Will the RBA cut interest rates in November?

author-avatar By on November 02, 2020
Will the RBA cut interest rates in November?

Photo by Noah Silliman on Unsplash

A Melbourne Cup RBA rate cut looks like a sure bet.

** BREAKING: The RBA has just announced a rate cut. Find out if your lender is passing it on. **

Tomorrow's Reserve Bank board meeting is easily one of the most anticipated in recent months with the possibility of a rate cut looking extremely likely following comments from RBA Governor Philip Lowe.

"When the pandemic was at its worst and there were severe restrictions on activity we judged that there was little to be gained from further monetary easing," Dr Lowe said in a recent speech.

"The solutions to the problems the country faced lay elsewhere.

"As the economy opens up, though, it is reasonable to expect that further monetary easing would get more traction than was the case earlier."

The results of tomorrow's Reserve Bank Board meeting will be announced minutes before the Melbourne Cup kicks off in what is shaping up to be a very big news day, with the US presidential election also being held the next day Australian time. 

Buying a home or looking to refinance? The table below features home loans with some of the lowest variable interest rates on the market for owner occupiers.

Base criteria of: a $400,000 loan amount, variable, principal and interest (P&I) home loans with an LVR (loan-to-value) ratio of at least 80%. If products listed have an LVR <80%, they will be clearly identified in the product name along with the specific LVR. The product and rate must be clearly published on the Product Provider’s web site. Monthly repayments were calculated based on the selected products’ advertised rates, applied to a $400,000 loan with a 30-year loan term.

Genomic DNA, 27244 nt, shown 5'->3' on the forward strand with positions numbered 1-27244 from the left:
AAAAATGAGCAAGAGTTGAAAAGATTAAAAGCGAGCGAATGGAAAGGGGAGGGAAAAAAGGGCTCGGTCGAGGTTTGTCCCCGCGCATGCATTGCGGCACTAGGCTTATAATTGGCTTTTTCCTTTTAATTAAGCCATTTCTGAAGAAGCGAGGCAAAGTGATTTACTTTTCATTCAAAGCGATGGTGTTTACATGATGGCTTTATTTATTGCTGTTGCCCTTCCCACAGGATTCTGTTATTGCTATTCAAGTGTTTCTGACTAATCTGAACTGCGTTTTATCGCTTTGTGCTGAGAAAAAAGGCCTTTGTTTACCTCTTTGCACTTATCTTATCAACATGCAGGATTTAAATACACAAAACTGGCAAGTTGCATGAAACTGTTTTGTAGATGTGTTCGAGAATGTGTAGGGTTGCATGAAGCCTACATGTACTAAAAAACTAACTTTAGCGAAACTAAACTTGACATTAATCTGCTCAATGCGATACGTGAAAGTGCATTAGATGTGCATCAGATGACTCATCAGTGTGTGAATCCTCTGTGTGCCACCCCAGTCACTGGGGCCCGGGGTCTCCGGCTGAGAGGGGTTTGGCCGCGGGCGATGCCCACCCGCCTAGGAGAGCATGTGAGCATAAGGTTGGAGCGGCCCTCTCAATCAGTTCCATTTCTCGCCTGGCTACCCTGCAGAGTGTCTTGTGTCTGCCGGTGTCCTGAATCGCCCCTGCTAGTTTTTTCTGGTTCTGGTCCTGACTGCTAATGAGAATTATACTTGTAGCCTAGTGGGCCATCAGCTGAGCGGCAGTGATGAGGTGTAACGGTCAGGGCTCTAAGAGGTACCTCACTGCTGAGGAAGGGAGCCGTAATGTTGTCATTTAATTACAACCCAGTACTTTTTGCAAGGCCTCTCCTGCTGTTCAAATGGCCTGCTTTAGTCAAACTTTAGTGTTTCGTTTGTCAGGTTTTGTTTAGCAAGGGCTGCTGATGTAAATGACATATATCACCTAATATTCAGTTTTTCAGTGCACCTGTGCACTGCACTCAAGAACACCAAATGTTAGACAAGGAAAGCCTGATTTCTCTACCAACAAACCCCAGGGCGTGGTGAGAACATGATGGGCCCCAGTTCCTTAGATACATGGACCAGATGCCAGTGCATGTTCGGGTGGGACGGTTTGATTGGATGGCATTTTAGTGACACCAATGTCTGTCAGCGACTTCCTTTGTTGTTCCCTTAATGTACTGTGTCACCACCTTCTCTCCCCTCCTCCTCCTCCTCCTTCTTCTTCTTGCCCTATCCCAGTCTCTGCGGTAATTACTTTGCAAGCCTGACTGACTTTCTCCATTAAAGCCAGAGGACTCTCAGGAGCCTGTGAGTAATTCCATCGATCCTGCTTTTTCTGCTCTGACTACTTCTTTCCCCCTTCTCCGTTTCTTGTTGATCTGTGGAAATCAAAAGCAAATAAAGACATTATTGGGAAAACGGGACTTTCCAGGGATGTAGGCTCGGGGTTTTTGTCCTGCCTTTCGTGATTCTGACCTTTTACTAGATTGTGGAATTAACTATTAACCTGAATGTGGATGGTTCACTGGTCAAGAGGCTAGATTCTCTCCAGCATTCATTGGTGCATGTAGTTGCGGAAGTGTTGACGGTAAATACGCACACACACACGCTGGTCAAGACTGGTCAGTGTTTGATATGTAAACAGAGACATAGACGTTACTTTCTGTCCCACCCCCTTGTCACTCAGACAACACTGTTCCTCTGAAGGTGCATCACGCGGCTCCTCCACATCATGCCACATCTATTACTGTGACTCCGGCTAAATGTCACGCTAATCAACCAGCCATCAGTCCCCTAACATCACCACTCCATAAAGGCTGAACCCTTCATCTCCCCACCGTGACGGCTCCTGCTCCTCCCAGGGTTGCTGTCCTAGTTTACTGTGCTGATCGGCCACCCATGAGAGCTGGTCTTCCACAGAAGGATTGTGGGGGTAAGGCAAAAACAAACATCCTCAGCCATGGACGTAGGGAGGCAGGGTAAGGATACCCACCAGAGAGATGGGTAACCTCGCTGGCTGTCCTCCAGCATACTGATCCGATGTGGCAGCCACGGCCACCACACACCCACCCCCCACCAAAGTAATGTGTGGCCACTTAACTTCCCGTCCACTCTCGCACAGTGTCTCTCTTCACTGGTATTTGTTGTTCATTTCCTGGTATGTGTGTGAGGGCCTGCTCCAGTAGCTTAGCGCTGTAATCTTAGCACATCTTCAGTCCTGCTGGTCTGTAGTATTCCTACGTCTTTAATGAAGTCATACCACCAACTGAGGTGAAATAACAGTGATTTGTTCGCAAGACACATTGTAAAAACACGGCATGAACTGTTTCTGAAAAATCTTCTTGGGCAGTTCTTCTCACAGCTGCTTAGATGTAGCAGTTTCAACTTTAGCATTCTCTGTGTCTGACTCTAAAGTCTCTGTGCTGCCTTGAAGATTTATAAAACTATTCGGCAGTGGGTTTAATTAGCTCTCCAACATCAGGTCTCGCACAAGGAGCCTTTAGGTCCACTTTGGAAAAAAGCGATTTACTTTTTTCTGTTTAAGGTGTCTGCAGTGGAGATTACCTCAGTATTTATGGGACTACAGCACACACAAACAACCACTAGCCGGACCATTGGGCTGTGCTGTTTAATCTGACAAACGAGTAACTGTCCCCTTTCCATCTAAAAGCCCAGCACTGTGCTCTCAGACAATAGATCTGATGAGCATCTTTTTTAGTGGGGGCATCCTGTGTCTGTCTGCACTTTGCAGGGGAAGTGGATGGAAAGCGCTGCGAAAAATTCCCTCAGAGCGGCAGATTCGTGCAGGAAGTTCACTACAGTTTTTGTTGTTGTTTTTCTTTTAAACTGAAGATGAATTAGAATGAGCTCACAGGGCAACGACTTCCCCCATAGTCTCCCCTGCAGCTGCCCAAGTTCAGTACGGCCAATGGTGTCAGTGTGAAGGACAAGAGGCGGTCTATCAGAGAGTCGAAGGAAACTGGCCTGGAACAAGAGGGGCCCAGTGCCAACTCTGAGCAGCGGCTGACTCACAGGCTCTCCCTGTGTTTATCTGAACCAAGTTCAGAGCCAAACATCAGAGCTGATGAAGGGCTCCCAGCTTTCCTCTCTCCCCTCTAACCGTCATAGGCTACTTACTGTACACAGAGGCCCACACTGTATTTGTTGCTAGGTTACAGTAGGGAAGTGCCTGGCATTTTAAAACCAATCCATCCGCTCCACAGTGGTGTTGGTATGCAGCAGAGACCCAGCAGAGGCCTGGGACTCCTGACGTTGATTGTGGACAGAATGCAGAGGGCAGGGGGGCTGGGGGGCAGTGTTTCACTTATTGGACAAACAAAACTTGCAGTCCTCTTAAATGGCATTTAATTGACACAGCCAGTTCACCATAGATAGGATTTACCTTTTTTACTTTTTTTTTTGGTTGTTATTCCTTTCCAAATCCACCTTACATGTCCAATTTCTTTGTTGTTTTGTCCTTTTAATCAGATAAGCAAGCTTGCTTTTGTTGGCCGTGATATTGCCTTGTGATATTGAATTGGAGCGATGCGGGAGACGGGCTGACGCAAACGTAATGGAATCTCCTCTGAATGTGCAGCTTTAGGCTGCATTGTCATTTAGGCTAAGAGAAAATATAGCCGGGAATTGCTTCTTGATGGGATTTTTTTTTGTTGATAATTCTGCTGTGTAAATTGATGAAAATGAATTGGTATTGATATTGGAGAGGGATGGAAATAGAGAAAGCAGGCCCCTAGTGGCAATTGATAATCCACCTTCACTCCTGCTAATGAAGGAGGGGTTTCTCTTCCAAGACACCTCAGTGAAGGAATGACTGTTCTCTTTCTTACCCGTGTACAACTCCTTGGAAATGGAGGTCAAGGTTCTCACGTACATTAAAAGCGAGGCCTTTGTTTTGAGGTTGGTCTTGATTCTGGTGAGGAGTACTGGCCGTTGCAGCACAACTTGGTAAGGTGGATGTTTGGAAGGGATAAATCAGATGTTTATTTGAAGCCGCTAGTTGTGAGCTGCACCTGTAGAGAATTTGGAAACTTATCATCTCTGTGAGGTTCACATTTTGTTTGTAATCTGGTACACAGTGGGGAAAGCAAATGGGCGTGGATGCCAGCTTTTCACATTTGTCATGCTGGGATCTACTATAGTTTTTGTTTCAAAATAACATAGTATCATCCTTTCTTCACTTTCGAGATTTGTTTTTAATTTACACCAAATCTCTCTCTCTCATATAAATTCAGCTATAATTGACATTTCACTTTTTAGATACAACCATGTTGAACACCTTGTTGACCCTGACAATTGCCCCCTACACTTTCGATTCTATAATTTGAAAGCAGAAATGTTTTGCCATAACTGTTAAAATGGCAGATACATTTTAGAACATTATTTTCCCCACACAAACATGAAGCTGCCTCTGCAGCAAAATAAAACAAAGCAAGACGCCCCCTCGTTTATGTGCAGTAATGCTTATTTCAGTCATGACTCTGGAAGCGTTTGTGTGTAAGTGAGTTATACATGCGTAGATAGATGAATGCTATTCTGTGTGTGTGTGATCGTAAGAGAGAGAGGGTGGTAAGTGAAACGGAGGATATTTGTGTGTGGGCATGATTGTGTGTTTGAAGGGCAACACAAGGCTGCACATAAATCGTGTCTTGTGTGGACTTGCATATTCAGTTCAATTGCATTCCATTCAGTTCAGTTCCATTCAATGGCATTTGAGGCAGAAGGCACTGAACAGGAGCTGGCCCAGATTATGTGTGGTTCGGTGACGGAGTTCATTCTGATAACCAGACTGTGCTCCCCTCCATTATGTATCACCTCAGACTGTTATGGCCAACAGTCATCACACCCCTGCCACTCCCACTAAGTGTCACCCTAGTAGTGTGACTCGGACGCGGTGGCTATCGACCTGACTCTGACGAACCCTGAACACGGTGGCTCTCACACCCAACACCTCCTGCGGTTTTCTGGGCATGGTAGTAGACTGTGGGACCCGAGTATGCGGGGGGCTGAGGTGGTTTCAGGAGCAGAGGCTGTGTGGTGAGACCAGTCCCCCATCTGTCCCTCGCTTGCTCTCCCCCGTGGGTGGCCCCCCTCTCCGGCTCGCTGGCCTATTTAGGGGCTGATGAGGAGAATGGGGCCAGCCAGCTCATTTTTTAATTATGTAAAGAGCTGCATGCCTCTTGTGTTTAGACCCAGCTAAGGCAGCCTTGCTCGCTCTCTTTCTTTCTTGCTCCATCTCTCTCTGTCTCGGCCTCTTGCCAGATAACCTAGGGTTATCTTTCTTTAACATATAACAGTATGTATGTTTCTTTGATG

Many economists expect the RBA will cut the official cash rate by 15 basis points in November to 0.10%, taking it to near negative interest rates.

See also: How would negative interest rates work in Australia?

NABWestpac, and 14 of 24 Bloomberg-polled analysts expect a November cash rate cut.

Economists had been expecting an October rate cut, but quickly changed their forecasts when they realised it would coincide with the release of the Budget.

Commonwealth Bank chief economist Stephen Halmarick said the RBA is likely to push further into what he calls "conventional unconventional monetary policy space" at tomorrow's Board meeting.

“This easing is expected to involve a cut in the three key interest rates – the cash rate target, the 3-year bond yield target, and the Term Funding Facility target from 0.25% to 0.1%,” Mr Halmarick said.

“Critically, this easing of monetary policy is expected to be implemented at the same time as the RBA looks set to revise upwards their economic forecasts given the run of better economic data.”

Not everyone expects an RBA rate cut tomorrow, though they are in the minority.

ING regional head of research Asia-Pacific Robert Carnell says the RBA is more likely to introduce more Quantitative Easing measures than they are to further reduce the cash rate. 

"As we head towards the 3 November Reserve Bank of Australia (RBA) rate meeting, we find ourselves almost alone in not expecting any further reduction in the cash rate," Mr Carnell said.

"We aren't saying we don't think the RBA will do nothing at the next meeting, by any means. We just think they would prefer to use a different tool. 

"Our preferred approach would be for the RBA to adjust its current yield curve control (YCC), which to be clear, is already a form of constrained Quantitative Easing (QE)."

Mr Carnell said a further reduction in the cash rate wouldn't have much impact on the economy.